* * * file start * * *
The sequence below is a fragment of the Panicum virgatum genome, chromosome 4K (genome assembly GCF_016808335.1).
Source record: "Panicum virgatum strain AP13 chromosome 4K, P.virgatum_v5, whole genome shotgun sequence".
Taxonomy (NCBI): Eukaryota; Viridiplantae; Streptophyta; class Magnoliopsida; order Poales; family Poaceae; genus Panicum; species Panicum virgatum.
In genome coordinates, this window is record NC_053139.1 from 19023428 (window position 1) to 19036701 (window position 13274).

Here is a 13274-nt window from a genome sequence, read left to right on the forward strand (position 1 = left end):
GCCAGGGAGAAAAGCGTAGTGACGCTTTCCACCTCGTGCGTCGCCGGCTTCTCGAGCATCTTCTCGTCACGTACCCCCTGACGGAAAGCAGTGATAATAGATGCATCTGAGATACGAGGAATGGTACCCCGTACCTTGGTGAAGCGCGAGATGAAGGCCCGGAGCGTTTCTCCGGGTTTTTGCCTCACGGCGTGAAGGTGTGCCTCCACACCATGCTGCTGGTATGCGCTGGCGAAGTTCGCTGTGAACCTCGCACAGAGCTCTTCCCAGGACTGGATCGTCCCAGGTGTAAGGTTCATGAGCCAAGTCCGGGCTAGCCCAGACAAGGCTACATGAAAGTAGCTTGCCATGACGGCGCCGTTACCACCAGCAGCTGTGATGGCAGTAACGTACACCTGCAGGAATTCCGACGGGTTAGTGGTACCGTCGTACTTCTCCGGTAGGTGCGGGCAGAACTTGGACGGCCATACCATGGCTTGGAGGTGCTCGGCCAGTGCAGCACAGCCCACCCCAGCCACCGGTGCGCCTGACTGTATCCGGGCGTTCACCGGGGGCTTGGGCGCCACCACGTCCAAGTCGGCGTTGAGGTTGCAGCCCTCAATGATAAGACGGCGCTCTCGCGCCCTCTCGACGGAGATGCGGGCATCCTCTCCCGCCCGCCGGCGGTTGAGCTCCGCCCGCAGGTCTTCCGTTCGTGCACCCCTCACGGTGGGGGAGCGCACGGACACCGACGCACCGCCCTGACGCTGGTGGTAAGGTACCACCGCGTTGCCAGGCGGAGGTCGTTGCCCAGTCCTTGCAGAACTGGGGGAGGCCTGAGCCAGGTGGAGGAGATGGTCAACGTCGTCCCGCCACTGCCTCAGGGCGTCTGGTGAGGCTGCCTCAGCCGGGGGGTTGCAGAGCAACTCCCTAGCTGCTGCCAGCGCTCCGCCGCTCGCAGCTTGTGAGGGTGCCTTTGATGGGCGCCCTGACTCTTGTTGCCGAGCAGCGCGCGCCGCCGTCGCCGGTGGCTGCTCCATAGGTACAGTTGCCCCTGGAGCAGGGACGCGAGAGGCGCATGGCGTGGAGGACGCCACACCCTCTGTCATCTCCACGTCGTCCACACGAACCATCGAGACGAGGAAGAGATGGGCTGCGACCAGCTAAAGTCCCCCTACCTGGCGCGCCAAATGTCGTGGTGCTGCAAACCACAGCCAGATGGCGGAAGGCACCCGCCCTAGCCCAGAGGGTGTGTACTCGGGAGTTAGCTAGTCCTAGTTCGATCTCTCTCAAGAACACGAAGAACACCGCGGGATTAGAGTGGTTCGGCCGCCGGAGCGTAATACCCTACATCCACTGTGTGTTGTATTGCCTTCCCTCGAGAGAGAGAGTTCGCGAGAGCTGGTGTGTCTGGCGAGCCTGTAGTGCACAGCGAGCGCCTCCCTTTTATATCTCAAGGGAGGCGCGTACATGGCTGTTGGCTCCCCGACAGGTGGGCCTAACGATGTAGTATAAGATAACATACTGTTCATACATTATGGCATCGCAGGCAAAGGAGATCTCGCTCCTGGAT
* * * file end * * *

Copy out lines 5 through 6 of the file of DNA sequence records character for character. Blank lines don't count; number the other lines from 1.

Here is a 13274-nt window from a genome sequence, read left to right on the forward strand (position 1 = left end):
GCCAGGGAGAAAAGCGTAGTGACGCTTTCCACCTCGTGCGTCGCCGGCTTCTCGAGCATCTTCTCGTCACGTACCCCCTGACGGAAAGCAGTGATAATAGATGCATCTGAGATACGAGGAATGGTACCCCGTACCTTGGTGAAGCGCGAGATGAAGGCCCGGAGCGTTTCTCCGGGTTTTTGCCTCACGGCGTGAAGGTGTGCCTCCACACCATGCTGCTGGTATGCGCTGGCGAAGTTCGCTGTGAACCTCGCACAGAGCTCTTCCCAGGACTGGATCGTCCCAGGTGTAAGGTTCATGAGCCAAGTCCGGGCTAGCCCAGACAAGGCTACATGAAAGTAGCTTGCCATGACGGCGCCGTTACCACCAGCAGCTGTGATGGCAGTAACGTACACCTGCAGGAATTCCGACGGGTTAGTGGTACCGTCGTACTTCTCCGGTAGGTGCGGGCAGAACTTGGACGGCCATACCATGGCTTGGAGGTGCTCGGCCAGTGCAGCACAGCCCACCCCAGCCACCGGTGCGCCTGACTGTATCCGGGCGTTCACCGGGGGCTTGGGCGCCACCACGTCCAAGTCGGCGTTGAGGTTGCAGCCCTCAATGATAAGACGGCGCTCTCGCGCCCTCTCGACGGAGATGCGGGCATCCTCTCCCGCCCGCCGGCGGTTGAGCTCCGCCCGCAGGTCTTCCGTTCGTGCACCCCTCACGGTGGGGGAGCGCACGGACACCGACGCACCGCCCTGACGCTGGTGGTAAGGTACCACCGCGTTGCCAGGCGGAGGTCGTTGCCCAGTCCTTGCAGAACTGGGGGAGGCCTGAGCCAGGTGGAGGAGATGGTCAACGTCGTCCCGCCACTGCCTCAGGGCGTCTGGTGAGGCTGCCTCAGCCGGGGGGTTGCAGAGCAACTCCCTAGCTGCTGCCAGCGCTCCGCCGCTCGCAGCTTGTGAGGGTGCCTTTGATGGGCGCCCTGACTCTTGTTGCCGAGCAGCGCGCGCCGCCGTCGCCGGTGGCTGCTCCATAGGTACAGTTGCCCCTGGAGCAGGGACGCGAGAGGCGCATGGCGTGGAGGACGCCACACCCTCTGTCATCTCCACGTCGTCCACACGAACCATCGAGACGAGGAAGAGATGGGCTGCGACCAGCTAAAGTCCCCCTACCTGGCGCGCCAAATGTCGTGGTGCTGCAAACCACAGCCAGATGGCGGAAGGCACCCGCCCTAGCCCAGAGGGTGTGTACTCGGGAGTTAGCTAGTCCTAGTTCGATCTCTCTCAAGAACACGAAGAACACCGCGGGATTAGAGTGGTTCGGCCGCCGGAGCGTAATACCCTACATCCACTGTGTGTTGTATTGCCTTCCCTCGAGAGAGAGAGTTCGCGAGAGCTGGTGTGTCTGGCGAGCCTGTAGTGCACAGCGAGCGCCTCCCTTTTATATCTCAAGGGAGGCGCGTACATGGCTGTTGGCTCCCCGACAGGTGGGCCTAACGATGTAGTATAAGATAACATACTGTTCATACATTATGGCATCGCAGGCAAAGGAGATCTCGCTCCTGGAT